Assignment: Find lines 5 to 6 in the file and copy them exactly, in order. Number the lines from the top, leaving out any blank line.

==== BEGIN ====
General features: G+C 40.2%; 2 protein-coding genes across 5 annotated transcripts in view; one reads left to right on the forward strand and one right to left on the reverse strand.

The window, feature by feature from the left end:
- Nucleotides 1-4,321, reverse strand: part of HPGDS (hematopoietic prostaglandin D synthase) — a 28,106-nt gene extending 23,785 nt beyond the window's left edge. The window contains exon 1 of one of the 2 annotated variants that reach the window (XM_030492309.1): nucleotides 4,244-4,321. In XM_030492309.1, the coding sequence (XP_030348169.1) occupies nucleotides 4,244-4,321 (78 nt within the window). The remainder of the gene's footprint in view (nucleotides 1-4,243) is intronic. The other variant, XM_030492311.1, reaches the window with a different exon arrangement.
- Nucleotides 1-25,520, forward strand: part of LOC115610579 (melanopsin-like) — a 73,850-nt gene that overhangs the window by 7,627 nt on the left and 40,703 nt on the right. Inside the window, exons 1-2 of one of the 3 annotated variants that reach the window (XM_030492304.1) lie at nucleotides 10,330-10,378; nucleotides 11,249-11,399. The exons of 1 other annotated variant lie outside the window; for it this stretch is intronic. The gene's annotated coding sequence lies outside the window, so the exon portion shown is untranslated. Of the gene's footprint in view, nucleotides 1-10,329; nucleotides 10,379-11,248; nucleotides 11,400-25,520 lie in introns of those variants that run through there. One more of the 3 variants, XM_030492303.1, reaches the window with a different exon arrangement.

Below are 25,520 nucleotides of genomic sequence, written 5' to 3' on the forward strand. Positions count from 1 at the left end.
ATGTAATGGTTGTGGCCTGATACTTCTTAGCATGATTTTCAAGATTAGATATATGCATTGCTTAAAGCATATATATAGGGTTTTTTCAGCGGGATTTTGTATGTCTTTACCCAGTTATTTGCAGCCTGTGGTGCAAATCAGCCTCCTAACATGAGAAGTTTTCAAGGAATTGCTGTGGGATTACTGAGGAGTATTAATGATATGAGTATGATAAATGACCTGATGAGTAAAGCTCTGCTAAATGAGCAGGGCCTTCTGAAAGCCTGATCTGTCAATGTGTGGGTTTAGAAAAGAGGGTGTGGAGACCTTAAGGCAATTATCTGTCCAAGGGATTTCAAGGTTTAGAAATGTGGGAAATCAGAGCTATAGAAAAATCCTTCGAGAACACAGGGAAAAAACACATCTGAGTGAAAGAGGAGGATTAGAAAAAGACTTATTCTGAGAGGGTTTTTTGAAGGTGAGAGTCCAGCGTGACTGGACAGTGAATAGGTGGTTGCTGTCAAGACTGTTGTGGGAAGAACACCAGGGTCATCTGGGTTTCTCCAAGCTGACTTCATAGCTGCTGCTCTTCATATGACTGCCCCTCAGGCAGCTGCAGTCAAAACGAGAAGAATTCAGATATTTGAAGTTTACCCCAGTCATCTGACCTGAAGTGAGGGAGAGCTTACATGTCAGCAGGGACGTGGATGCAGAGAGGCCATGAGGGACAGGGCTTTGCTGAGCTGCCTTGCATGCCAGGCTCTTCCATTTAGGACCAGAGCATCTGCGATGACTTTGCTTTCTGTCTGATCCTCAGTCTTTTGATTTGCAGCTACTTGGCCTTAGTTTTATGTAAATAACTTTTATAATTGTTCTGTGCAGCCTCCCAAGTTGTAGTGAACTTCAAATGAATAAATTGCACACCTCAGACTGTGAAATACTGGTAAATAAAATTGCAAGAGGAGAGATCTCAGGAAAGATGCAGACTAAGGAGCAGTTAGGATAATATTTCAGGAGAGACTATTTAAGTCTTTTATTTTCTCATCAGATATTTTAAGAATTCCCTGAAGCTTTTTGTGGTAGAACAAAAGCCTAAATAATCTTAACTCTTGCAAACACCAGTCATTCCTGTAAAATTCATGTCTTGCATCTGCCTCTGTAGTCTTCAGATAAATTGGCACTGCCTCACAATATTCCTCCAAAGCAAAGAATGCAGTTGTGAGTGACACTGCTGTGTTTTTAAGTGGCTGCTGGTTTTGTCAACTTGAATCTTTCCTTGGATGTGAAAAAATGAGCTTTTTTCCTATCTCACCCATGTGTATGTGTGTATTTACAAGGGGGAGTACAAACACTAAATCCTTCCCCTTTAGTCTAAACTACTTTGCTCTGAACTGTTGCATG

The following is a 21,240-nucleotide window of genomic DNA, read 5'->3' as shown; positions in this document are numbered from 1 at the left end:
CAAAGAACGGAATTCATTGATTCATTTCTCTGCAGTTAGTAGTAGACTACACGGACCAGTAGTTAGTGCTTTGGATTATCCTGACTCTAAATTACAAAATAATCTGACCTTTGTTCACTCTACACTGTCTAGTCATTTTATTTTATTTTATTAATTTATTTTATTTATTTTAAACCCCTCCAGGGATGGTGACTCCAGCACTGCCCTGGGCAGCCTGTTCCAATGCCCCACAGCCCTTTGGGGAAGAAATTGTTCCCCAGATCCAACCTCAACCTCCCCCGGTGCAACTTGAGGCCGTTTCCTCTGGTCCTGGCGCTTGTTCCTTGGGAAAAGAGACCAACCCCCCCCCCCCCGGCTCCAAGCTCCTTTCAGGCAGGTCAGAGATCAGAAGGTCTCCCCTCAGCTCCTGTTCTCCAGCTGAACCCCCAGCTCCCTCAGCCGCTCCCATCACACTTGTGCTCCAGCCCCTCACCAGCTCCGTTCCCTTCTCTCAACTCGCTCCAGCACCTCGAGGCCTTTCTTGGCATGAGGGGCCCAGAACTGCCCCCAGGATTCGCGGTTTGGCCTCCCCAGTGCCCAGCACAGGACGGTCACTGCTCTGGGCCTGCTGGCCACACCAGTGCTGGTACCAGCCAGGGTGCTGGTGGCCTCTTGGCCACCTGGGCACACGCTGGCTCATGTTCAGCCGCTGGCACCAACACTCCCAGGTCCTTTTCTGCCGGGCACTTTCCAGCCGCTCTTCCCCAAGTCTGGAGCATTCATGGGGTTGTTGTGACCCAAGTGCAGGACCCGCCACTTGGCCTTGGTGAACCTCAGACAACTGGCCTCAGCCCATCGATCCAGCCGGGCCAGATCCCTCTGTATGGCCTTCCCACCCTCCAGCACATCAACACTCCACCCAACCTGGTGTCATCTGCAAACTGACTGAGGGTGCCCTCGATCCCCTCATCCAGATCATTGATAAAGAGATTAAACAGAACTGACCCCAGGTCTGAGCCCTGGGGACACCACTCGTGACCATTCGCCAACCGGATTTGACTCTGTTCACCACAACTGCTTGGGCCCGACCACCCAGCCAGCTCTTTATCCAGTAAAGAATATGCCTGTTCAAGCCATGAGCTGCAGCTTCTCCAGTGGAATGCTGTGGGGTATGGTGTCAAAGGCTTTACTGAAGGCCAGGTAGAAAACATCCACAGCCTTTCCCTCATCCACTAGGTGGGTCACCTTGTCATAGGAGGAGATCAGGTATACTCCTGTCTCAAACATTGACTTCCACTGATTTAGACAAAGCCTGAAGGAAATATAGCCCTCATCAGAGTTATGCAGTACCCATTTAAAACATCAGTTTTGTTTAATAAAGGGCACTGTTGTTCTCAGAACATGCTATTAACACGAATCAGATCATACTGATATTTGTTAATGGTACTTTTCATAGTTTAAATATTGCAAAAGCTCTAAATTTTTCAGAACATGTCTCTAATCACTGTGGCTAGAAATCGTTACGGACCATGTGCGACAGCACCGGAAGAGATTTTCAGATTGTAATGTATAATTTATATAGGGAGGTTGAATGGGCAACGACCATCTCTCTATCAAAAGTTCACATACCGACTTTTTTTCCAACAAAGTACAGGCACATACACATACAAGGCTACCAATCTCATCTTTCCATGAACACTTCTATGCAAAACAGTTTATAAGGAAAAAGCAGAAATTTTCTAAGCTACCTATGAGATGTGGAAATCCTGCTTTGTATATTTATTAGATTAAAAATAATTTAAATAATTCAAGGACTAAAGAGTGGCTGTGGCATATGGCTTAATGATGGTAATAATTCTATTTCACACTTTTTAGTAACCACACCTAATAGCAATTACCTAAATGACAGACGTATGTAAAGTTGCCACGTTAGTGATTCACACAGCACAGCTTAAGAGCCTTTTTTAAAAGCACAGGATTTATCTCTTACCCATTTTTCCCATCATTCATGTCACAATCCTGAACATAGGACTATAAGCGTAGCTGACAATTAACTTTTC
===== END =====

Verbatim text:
Below are 25,520 nucleotides of genomic sequence, written 5' to 3' on the forward strand. Positions count from 1 at the left end.
ATGTAATGGTTGTGGCCTGATACTTCTTAGCATGATTTTCAAGATTAGATATATGCATTGCTTAAAGCATATATATAGGGTTTTTTCAGCGGGATTTTGTATGTCTTTACCCAGTTATTTGCAGCCTGTGGTGCAAATCAGCCTCCTAACATGAGAAGTTTTCAAGGAATTGCTGTGGGATTACTGAGGAGTATTAATGATATGAGTATGATAAATGACCTGATGAGTAAAGCTCTGCTAAATGAGCAGGGCCTTCTGAAAGCCTGATCTGTCAATGTGTGGGTTTAGAAAAGAGGGTGTGGAGACCTTAAGGCAATTATCTGTCCAAGGGATTTCAAGGTTTAGAAATGTGGGAAATCAGAGCTATAGAAAAATCCTTCGAGAACACAGGGAAAAAACACATCTGAGTGAAAGAGGAGGATTAGAAAAAGACTTATTCTGAGAGGGTTTTTTGAAGGTGAGAGTCCAGCGTGACTGGACAGTGAATAGGTGGTTGCTGTCAAGACTGTTGTGGGAAGAACACCAGGGTCATCTGGGTTTCTCCAAGCTGACTTCATAGCTGCTGCTCTTCATATGACTGCCCCTCAGGCAGCTGCAGTCAAAACGAGAAGAATTCAGATATTTGAAGTTTACCCCAGTCATCTGACCTGAAGTGAGGGAGAGCTTACATGTCAGCAGGGACGTGGATGCAGAGAGGCCATGAGGGACAGGGCTTTGCTGAGCTGCCTTGCATGCCAGGCTCTTCCATTTAGGACCAGAGCATCTGCGATGACTTTGCTTTCTGTCTGATCCTCAGTCTTTTGATTTGCAGCTACTTGGCCTTAGTTTTATGTAAATAACTTTTATAATTGTTCTGTGCAGCCTCCCAAGTTGTAGTGAACTTCAAATGAATAAATTGCACACCTCAGACTGTGAAATACTGGTAAATAAAATTGCAAGAGGAGAGATCTCAGGAAAGATGCAGACTAAGGAGCAGTTAGGATAATATTTCAGGAGAGACTATTTAAGTCTTTTATTTTCTCATCAGATATTTTAAGAATTCCCTGAAGCTTTTTGTGGTAGAACAAAAGCCTAAATAATCTTAACTCTTGCAAACACCAGTCATTCCTGTAAAATTCATGTCTTGCATCTGCCTCTGTAGTCTTCAGATAAATTGGCACTGCCTCACAATATTCCTCCAAAGCAAAGAATGCAGTTGTGAGTGACACTGCTGTGTTTTTAAGTGGCTGCTGGTTTTGTCAACTTGAATCTTTCCTTGGATGTGAAAAAATGAGCTTTTTTCCTATCTCACCCATGTGTATGTGTGTATTTACAAGGGGGAGTACAAACACTAAATCCTTCCCCTTTAGTCTAAACTACTTTGCTCTGAACTGTTGCATG